Beverley Crusher is back! Wesley Crusher has normal, teen reactions. Dr Kelso tries to reduce the hospital budget by launching an egg into a space explosion (I think). Already an improvement on series 2.
Wesley oversleeps. The Enterprise is in a binary star system in time for a spectacular explosion. A scientist, Stubbs, is there to shoot some tech into the explosion, for science! The ship rocks about as the Enterprise is pulled towards the stars. Picard gives orders and Geordi does stuff, but the Computer insists there's no malfunction. The ship is made safe again, but sickbay is busy with minor injuries. More importantly, Dr Crusher is back! YAY! She notices that the food slot in sickbay is broken, but the Computer insists there's no malfunction. (Have you spotted the pattern yet?)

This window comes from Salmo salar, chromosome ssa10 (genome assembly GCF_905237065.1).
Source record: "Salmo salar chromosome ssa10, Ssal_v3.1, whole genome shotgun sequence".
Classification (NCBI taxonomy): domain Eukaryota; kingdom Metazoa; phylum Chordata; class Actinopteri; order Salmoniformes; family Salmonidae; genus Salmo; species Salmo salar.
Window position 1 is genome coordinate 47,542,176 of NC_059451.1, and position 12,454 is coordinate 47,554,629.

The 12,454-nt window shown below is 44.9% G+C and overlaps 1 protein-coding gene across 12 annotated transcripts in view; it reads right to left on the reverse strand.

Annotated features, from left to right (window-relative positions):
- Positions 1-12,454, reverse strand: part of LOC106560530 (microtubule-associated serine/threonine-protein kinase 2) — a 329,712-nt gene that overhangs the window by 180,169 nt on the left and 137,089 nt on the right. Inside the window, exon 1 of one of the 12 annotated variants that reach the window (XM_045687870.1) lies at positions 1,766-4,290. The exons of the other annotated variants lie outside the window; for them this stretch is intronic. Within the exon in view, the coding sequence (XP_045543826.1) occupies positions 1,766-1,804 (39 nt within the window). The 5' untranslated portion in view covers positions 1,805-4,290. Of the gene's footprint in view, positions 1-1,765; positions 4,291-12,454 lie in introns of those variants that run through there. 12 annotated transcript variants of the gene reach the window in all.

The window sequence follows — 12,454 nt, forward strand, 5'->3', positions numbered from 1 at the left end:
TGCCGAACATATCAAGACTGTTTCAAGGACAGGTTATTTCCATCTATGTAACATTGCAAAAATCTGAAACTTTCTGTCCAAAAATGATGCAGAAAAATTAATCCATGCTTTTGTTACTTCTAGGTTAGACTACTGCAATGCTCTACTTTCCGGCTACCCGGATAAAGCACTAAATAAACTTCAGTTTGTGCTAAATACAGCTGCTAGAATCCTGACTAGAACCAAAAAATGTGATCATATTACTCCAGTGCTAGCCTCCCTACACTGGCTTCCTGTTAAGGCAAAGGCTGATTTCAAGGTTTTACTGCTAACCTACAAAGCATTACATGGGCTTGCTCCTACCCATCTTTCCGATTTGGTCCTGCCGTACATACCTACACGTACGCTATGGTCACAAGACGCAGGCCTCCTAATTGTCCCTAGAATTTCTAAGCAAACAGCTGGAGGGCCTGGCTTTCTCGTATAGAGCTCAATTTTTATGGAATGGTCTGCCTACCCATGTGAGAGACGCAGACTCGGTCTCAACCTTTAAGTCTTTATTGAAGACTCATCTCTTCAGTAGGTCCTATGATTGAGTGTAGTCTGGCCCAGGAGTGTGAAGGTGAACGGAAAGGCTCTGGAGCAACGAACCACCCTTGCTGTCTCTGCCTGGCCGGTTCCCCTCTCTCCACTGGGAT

Beverley worries about Wesley. Stubbs tells the lad about the concept of wunderkind and the burden of fulfilling your potential. Red Alert sounds, a Borg vessel is detected, but can't be seen. It sounds bad but you can tell there isn't really a Borg attack because the music is wrong, its spooky rather than action-packed. Then the Computer starts reciting chess moves.
Stubbs insists his experiment must not be delayed. Geordi technobabbles about hotwiring the ship because the systems are disintegrating. Wesley is supposed to be in quarters, but he crawls around 10 Forward, setting traps. He tells Guinan he thinks the problems might be his fault, because of a nanite experiment he was doing that got loose. Big band music plays loudly across the ship, and Picard has to shut off the Bridge power to stop it. Stubbs is sad and angry about his experiment, and lectures Wesley about baseball and impatience. Beverley and Wesley have a real discussion about his responsibilities and her absence.